Meanwhile, in his cell, Chen Xitong remains defiant. He has refused an offer of medical parole, insisting he be released unconditionally saying he is innocent and not ill. "I will die before I admit my guilt. There are political factors that have consigned me to death. I will raise protests and appeals," he has told investigators.

His supporters say that he was the loser in a power struggle with then party chief Jiang Zemin , whose authority he challenged.

Then, as now, control over land for property development was the most lucrative source of patronage. 

(Apple Daily via ChineseNewsNet)  July 1, 2006.

More news from the Roadside News Agency.  The origins of Liu Zhihua's problem were tied to Beijing's largest incomplete building: the AC Morgan Center.  In 2002, the Morgan Center announced that the AC Morgan Company (USA) intended to build its Asian headquarters.  AC Morgan is unrelated to JP Morgan or Morgan Stanley; actually, it is a Chinese company from Henan province.  Originally, the AC Morgan was supposed to consist of one hotel, one office building and three residential apartment buildings.  In October 2003, construction was halted due to lack of funds.  In January 2006, the Beijing city government requisitioned the land and sold it off at 1.76 billion RMB by auction.
So the rumor is that Liu Zhihua 'crossed' certain people in the AC Morgan affair.  Liu was lured to have a tryst with a woman during which the entire proceedings were secretly taped and then shipped to the Central Disciplinary Committee.  The tape was said to be crisp and high-quality, and this is the reason why the Central Disciplinary Committee said that it possessed "introvertible" evidence about the "dissoluteness" of Liu Zhihua.

(SCMP)  Corridors of power buzzing with sex scandal.  By Wang Xiangwei.  July 3, 2006.

Mixing sex and politics brews great scandals and mainland leaders have recently had plenty of them on their hands. But none has set the corridors of power in Beijing more abuzz than the scandal that led to the sacking of vice-mayor Liu Zhihua .

Xinhua's statement announcing Mr Liu's downfall on June 11 was very brief, merely saying that he was sacked for "living a decadent life" because of the irrefutable evidence received by the authorities. But overseas media and mainland analysts did not seem to buy the story, suggesting that there were other, deeper reasons.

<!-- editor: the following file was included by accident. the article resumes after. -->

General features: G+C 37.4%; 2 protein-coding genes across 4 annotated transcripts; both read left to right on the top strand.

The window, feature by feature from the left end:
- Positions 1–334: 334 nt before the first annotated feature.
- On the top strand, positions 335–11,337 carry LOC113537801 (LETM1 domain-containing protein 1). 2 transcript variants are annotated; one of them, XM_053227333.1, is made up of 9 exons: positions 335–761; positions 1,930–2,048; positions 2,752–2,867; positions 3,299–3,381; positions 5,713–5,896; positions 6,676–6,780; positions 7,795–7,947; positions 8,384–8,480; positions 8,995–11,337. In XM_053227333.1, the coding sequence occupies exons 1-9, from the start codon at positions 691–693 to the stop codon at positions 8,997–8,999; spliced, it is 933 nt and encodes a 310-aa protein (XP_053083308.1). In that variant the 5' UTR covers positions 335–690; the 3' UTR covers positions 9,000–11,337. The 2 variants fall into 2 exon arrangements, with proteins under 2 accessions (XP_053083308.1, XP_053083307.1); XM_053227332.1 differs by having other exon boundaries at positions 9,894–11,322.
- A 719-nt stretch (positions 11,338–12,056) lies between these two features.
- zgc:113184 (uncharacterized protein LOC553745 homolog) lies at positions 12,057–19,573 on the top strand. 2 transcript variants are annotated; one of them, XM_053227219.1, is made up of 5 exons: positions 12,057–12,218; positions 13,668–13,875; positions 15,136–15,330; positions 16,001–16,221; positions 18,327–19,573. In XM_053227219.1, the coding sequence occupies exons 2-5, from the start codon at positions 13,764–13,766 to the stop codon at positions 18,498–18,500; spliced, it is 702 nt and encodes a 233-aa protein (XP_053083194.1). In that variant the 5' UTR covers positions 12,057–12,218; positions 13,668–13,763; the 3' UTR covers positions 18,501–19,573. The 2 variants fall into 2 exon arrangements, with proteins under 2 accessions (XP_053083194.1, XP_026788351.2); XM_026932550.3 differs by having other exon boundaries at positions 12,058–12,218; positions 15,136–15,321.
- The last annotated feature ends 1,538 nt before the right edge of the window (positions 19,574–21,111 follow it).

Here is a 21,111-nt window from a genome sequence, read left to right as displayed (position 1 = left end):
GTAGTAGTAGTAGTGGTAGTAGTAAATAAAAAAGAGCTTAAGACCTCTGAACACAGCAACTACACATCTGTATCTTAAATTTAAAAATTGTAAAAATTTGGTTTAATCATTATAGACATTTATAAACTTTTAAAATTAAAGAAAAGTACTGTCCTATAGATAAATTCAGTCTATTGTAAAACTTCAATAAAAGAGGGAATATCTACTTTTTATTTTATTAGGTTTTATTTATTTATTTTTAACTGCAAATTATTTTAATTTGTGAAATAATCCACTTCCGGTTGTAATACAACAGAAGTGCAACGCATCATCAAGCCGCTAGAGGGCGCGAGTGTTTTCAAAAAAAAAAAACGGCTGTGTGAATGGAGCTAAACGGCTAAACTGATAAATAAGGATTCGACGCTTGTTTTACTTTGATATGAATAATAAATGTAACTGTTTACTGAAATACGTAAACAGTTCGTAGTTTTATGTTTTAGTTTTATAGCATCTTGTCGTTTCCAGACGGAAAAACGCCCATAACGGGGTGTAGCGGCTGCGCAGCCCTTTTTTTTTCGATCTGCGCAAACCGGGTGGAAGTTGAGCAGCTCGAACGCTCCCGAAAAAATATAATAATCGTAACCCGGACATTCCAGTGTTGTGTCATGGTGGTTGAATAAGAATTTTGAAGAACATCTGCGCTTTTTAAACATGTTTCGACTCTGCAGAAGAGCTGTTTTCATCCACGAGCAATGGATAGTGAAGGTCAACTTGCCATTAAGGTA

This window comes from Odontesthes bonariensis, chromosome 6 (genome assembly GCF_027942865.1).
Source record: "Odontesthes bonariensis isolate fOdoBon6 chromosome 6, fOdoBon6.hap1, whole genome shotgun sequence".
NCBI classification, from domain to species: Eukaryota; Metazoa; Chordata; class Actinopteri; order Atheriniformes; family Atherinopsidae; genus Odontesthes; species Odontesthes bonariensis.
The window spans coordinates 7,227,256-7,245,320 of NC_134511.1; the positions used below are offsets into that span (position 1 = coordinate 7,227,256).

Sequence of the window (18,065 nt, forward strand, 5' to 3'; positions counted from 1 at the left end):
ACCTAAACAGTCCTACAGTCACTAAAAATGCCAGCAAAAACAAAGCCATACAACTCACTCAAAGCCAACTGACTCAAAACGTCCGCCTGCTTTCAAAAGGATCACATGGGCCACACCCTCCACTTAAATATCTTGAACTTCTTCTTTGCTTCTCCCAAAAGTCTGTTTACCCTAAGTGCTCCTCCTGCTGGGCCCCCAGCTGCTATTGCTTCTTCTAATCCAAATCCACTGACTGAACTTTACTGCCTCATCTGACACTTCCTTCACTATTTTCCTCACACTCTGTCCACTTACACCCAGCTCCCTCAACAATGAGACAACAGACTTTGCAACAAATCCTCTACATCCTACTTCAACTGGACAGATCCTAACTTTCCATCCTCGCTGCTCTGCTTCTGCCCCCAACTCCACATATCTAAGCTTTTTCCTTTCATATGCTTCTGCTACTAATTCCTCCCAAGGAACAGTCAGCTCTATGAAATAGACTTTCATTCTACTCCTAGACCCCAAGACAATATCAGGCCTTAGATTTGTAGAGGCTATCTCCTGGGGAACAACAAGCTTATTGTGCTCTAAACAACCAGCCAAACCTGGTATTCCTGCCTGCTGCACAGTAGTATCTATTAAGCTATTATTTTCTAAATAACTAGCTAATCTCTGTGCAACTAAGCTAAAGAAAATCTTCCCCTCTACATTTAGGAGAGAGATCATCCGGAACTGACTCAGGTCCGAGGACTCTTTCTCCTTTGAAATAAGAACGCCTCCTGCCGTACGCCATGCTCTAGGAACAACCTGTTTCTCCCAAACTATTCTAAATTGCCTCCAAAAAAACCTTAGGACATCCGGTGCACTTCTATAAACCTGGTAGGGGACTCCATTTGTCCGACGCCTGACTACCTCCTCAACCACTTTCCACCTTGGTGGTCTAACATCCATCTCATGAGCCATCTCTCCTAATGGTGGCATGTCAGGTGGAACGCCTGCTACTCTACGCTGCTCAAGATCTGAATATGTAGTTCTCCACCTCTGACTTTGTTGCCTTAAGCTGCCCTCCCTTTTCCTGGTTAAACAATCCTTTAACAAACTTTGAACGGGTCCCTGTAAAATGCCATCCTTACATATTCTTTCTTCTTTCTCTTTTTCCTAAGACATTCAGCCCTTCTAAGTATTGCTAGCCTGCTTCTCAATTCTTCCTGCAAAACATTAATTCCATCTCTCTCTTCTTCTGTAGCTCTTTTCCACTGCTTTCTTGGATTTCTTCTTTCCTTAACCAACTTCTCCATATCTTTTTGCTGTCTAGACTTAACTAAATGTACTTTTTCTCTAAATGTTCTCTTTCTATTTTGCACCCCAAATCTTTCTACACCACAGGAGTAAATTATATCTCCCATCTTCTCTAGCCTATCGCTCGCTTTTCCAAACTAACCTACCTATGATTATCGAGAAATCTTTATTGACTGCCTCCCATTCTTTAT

What Xinhua failed to mention was that the irrefutable evidence was contained in six hours of videotape of Mr Liu's sex romps with his long-time mistress and other women in various hotel rooms.

The videotapes were delivered directly to the Central Commission for Disciplinary Inspection, the Communist Party's top anti-graft body, which in turn forwarded them to the mainland's top leaders.

One story making the rounds of the corridors of power was that the leaders were unanimous in their decision to sack Mr Liu immediately after suffering the humiliation of watching the entire tape. 

As with every great sex scandal involving senior government officials, politics also plays an important role.

In Mr Liu's case, most senior central government and Beijing municipal government officials were said to have learned of his arrest only after the decision was made, leaving no room for his political allies to make last-minute pleas on his behalf - with good reason. Before his arrest, Mr Liu had been shortlisted to become the capital city's top anti-graft official whose power was to investigate other officials' corruption and sex scandals.

Some overseas media have hinted that Mr Liu's fall was the result of political jockeying.

Mr Liu was the Beijing municipal government's secretary-general - the mainland term for the title of chief of staff - to Jia Qinglin who was then the city's mayor. Mr Liu was later promoted as the city's vice-mayor in charge of urban development and construction when Mr Jia was the party secretary, before his rise to China's fourth most powerful official as chairman of the Chinese People's Political Consultative Conference.

Many mainland analysts have wondered whether Mr Liu's sacking was a message intended for Mr Jia, a close ally of former president Jiang Zemin , in the wider context of the leadership reshuffle scheduled for next year. In the realm of the Chinese-style political manoeuvrings wrapped under the utmost secrecy, your guess is as good as mine.